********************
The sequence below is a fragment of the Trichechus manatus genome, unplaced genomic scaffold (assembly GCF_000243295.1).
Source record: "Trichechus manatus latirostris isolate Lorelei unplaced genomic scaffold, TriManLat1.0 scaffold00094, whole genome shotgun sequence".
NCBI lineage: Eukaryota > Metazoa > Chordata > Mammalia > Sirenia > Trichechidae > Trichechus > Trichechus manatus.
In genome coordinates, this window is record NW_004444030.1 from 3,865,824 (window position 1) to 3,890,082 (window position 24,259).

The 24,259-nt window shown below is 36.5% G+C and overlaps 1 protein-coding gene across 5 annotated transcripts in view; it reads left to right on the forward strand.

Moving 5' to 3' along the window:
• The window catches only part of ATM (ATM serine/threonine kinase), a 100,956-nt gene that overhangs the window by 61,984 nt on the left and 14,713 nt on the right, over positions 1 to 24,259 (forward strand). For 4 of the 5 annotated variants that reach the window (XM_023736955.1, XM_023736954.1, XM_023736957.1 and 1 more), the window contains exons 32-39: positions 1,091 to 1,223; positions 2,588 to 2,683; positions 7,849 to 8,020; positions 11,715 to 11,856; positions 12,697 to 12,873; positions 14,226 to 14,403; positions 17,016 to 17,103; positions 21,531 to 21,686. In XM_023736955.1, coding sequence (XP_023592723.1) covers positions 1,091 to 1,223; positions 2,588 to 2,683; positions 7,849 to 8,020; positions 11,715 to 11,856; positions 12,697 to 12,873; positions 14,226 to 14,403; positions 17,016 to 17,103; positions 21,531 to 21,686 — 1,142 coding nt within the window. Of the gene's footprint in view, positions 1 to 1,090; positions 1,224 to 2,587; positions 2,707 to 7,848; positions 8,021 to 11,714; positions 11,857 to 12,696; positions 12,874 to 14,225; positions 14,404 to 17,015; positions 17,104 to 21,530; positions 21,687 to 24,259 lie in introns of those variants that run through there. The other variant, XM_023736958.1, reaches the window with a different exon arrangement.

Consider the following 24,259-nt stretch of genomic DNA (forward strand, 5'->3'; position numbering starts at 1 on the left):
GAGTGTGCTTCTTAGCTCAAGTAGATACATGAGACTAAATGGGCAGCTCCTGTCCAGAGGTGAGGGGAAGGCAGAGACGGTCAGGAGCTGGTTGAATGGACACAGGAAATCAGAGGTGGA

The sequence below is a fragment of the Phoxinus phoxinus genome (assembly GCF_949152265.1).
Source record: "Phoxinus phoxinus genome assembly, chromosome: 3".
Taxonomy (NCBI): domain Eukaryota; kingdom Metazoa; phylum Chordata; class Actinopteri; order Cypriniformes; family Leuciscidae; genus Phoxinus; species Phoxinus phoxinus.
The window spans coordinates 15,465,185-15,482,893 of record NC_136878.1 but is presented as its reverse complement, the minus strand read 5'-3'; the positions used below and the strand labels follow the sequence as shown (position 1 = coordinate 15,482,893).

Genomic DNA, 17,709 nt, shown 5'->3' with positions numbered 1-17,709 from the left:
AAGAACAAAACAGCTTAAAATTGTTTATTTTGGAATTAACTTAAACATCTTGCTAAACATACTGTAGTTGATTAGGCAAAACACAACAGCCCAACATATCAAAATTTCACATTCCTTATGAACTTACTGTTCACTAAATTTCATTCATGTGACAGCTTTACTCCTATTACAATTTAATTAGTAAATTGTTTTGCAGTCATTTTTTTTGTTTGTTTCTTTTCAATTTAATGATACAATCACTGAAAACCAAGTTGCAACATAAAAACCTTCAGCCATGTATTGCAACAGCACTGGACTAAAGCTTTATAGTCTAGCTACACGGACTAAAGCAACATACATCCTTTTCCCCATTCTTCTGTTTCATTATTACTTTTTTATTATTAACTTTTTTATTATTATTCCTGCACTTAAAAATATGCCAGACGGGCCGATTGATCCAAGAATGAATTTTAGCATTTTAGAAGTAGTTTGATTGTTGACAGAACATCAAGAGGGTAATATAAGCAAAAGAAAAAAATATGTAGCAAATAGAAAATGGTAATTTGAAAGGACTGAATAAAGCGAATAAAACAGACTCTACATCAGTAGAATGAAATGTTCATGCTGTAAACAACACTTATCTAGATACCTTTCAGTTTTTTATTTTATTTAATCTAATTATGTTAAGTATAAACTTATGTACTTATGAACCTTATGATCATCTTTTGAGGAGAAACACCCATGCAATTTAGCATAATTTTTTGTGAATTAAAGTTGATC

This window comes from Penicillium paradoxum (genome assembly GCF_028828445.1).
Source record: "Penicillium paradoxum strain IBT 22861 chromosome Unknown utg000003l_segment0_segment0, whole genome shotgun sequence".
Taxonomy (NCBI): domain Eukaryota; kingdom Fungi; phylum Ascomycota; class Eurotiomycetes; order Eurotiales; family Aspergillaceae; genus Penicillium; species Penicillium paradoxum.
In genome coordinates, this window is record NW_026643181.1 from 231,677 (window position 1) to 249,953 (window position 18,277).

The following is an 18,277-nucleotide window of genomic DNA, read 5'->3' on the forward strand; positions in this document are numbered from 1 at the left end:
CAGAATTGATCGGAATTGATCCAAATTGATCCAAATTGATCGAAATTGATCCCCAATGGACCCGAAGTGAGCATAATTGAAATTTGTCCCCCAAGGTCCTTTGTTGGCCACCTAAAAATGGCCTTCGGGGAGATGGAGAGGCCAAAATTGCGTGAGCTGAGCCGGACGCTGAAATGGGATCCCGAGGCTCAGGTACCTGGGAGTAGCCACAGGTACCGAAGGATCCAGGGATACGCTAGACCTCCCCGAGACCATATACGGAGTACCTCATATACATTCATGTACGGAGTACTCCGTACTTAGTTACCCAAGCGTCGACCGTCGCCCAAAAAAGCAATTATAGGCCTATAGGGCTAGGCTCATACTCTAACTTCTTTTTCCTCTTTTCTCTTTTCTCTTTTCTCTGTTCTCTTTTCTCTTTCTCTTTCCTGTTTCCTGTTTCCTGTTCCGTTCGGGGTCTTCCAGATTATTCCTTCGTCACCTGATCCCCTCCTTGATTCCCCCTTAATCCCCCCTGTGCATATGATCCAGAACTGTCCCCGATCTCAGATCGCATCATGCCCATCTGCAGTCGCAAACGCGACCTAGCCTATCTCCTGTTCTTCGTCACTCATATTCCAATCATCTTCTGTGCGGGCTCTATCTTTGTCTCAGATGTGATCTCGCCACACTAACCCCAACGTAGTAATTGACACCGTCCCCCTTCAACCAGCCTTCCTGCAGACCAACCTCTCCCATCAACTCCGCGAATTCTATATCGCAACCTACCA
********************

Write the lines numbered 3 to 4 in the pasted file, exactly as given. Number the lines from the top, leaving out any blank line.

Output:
NCBI lineage: Eukaryota > Metazoa > Chordata > Mammalia > Sirenia > Trichechidae > Trichechus > Trichechus manatus.
In genome coordinates, this window is record NW_004444030.1 from 3,865,824 (window position 1) to 3,890,082 (window position 24,259).